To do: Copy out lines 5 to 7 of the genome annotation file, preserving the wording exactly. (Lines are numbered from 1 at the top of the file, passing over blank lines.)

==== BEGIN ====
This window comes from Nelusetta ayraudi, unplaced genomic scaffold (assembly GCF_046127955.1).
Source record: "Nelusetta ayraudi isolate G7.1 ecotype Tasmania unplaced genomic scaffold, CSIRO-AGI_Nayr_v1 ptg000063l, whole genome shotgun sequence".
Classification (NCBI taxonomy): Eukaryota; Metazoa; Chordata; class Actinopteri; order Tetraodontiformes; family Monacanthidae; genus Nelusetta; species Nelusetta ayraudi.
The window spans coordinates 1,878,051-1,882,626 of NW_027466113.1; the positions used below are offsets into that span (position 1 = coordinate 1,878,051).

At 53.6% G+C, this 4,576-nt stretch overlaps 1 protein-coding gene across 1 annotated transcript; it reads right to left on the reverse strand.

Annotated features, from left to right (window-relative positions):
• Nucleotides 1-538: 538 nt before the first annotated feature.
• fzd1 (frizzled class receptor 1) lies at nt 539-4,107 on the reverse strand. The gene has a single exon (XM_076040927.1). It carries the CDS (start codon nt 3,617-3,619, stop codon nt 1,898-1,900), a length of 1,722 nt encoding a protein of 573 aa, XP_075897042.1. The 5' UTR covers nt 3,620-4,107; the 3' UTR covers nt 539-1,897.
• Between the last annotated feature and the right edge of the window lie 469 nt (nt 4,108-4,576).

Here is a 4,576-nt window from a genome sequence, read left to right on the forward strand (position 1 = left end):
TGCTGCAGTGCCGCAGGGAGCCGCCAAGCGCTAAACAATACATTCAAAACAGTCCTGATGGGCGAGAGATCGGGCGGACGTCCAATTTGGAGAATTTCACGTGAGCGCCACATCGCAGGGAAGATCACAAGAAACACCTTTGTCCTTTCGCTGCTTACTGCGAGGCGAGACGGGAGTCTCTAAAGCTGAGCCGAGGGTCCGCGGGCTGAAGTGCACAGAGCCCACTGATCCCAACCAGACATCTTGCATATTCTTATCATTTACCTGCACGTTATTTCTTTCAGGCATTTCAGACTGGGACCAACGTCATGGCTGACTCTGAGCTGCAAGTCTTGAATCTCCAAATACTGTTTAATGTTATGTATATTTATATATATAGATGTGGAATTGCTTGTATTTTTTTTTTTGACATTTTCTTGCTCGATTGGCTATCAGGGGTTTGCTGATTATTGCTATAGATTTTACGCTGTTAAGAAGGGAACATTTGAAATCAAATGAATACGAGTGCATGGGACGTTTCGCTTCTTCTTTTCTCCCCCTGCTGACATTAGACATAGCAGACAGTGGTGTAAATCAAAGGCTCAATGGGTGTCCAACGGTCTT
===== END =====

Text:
At 53.6% G+C, this 4,576-nt stretch overlaps 1 protein-coding gene across 1 annotated transcript; it reads right to left on the reverse strand.

Annotated features, from left to right (window-relative positions):
• Nucleotides 1-538: 538 nt before the first annotated feature.